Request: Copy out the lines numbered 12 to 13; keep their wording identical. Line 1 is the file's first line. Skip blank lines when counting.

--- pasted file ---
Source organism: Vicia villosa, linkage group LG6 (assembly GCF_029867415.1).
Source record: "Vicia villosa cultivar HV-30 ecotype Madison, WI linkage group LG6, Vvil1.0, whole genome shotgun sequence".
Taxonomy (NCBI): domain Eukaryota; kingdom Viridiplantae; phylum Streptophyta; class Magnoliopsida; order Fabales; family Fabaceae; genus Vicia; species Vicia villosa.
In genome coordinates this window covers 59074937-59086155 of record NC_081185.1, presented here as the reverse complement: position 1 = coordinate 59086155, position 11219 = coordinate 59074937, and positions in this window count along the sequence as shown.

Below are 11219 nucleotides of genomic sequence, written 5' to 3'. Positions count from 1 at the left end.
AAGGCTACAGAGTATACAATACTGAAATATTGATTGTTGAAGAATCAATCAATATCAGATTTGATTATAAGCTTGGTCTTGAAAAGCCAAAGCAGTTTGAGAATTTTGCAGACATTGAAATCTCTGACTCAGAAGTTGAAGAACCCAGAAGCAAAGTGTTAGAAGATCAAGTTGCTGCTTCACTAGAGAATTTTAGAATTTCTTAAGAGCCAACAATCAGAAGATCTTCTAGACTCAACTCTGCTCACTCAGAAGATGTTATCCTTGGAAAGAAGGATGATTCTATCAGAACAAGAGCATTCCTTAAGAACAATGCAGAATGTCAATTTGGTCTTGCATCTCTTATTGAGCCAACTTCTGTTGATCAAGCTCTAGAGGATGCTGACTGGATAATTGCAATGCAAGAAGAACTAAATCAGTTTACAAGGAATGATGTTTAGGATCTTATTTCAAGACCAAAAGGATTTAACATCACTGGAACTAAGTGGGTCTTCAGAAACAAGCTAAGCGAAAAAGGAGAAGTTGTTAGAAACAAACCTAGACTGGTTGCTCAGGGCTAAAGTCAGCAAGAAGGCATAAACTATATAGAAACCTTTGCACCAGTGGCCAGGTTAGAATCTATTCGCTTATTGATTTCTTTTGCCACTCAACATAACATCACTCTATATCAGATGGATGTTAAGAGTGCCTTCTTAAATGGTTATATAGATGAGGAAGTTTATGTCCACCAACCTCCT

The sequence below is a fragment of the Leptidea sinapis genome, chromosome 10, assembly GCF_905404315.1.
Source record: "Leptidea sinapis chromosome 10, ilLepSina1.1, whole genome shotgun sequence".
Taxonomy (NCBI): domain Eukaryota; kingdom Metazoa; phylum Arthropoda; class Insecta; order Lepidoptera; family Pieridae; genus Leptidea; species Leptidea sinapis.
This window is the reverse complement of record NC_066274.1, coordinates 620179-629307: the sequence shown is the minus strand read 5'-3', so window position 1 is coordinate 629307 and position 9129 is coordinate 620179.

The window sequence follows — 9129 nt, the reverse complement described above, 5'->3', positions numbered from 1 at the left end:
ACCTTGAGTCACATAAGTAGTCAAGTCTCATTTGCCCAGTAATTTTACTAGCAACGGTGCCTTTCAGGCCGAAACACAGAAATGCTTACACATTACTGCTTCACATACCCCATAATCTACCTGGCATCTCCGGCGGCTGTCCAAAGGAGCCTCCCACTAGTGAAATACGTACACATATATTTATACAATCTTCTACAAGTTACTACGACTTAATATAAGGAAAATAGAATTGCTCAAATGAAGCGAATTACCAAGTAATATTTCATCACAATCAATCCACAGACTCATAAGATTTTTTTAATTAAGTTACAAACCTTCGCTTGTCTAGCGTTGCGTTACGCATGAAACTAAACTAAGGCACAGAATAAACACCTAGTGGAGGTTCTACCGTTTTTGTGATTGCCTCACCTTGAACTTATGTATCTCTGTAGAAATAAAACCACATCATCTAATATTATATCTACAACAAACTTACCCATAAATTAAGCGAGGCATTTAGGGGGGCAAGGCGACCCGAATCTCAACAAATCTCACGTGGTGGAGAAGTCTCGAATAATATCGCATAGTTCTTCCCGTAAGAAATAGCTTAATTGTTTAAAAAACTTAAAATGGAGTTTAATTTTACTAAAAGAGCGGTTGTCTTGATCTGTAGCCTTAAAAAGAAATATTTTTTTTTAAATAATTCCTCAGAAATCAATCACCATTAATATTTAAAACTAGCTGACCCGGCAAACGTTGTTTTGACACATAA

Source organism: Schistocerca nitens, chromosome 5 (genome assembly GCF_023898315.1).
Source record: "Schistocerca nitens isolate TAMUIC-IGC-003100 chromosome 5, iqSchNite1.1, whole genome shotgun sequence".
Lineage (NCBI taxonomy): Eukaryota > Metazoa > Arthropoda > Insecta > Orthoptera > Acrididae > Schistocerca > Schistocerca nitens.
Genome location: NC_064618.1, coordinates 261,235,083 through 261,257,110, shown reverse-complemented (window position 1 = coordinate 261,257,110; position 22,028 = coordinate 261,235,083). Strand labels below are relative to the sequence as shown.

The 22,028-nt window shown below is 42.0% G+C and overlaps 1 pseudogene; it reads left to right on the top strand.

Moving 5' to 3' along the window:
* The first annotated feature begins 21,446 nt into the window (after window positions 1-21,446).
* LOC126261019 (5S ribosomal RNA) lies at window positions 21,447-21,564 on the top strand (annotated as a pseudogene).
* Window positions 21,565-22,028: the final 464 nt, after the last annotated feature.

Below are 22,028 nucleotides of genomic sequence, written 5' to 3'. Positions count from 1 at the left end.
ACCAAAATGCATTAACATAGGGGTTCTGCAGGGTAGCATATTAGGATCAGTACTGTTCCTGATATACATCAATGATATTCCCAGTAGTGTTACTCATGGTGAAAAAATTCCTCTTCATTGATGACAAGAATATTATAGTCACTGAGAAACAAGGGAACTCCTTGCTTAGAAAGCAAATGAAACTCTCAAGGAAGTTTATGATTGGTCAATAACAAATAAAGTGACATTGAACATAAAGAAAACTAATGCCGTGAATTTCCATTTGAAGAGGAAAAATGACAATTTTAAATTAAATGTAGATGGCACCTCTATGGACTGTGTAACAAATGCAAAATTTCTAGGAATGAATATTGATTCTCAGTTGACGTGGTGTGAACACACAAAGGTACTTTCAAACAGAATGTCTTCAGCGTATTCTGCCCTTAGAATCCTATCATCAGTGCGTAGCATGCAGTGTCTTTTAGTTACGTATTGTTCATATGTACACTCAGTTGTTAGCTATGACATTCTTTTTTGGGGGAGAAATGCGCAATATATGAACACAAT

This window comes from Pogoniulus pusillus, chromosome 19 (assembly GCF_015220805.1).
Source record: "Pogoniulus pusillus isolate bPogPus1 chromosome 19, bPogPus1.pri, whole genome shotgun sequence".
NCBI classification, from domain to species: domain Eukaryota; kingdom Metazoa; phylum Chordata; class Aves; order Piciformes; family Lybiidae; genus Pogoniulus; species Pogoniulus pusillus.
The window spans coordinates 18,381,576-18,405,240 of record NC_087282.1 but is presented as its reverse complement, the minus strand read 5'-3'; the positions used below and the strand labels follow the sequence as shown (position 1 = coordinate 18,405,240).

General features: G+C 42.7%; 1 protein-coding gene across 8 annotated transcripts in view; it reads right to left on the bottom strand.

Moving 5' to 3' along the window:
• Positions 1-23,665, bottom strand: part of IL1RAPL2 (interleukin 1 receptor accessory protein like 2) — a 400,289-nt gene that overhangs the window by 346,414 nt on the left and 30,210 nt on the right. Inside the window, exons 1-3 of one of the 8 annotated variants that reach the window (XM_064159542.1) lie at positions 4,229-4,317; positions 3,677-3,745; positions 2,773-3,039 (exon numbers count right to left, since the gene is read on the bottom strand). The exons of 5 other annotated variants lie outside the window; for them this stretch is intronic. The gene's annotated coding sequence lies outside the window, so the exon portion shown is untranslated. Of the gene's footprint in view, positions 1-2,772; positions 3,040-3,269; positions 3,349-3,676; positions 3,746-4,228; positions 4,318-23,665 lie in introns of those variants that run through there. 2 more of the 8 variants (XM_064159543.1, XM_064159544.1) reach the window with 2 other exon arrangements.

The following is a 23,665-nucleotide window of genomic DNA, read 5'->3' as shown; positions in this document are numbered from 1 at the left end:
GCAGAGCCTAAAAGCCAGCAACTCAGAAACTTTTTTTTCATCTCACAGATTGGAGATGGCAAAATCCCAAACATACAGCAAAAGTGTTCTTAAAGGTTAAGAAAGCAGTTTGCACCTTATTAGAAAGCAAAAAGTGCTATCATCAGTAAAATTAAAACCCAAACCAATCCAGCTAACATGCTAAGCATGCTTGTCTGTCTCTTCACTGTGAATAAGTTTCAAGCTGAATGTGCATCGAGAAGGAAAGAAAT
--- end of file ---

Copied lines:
ACCTTGAGTCACATAAGTAGTCAAGTCTCATTTGCCCAGTAATTTTACTAGCAACGGTGCCTTTCAGGCCGAAACACAGAAATGCTTACACATTACTGCTTCACATACCCCATAATCTACCTGGCATCTCCGGCGGCTGTCCAAAGGAGCCTCCCACTAGTGAAATACGTACACATATATTTATACAATCTTCTACAAGTTACTACGACTTAATATAAGGAAAATAGAATTGCTCAAATGAAGCGAATTACCAAGTAATATTTCATCACAATCAATCCACAGACTCATAAGATTTTTTTAATTAAGTTACAAACCTTCGCTTGTCTAGCGTTGCGTTACGCATGAAACTAAACTAAGGCACAGAATAAACACCTAGTGGAGGTTCTACCGTTTTTGTGATTGCCTCACCTTGAACTTATGTATCTCTGTAGAAATAAAACCACATCATCTAATATTATATCTACAACAAACTTACCCATAAATTAAGCGAGGCATTTAGGGGGGCAAGGCGACCCGAATCTCAACAAATCTCACGTGGTGGAGAAGTCTCGAATAATATCGCATAGTTCTTCCCGTAAGAAATAGCTTAATTGTTTAAAAAACTTAAAATGGAGTTTAATTTTACTAAAAGAGCGGTTGTCTTGATCTGTAGCCTTAAAAAGAAATATTTTTTTTTAAATAATTCCTCAGAAATCAATCACCATTAATATTTAAAACTAGCTGACCCGGCAAACGTTGTTTTGACACATAA

Source organism: Schistocerca nitens, chromosome 5 (genome assembly GCF_023898315.1).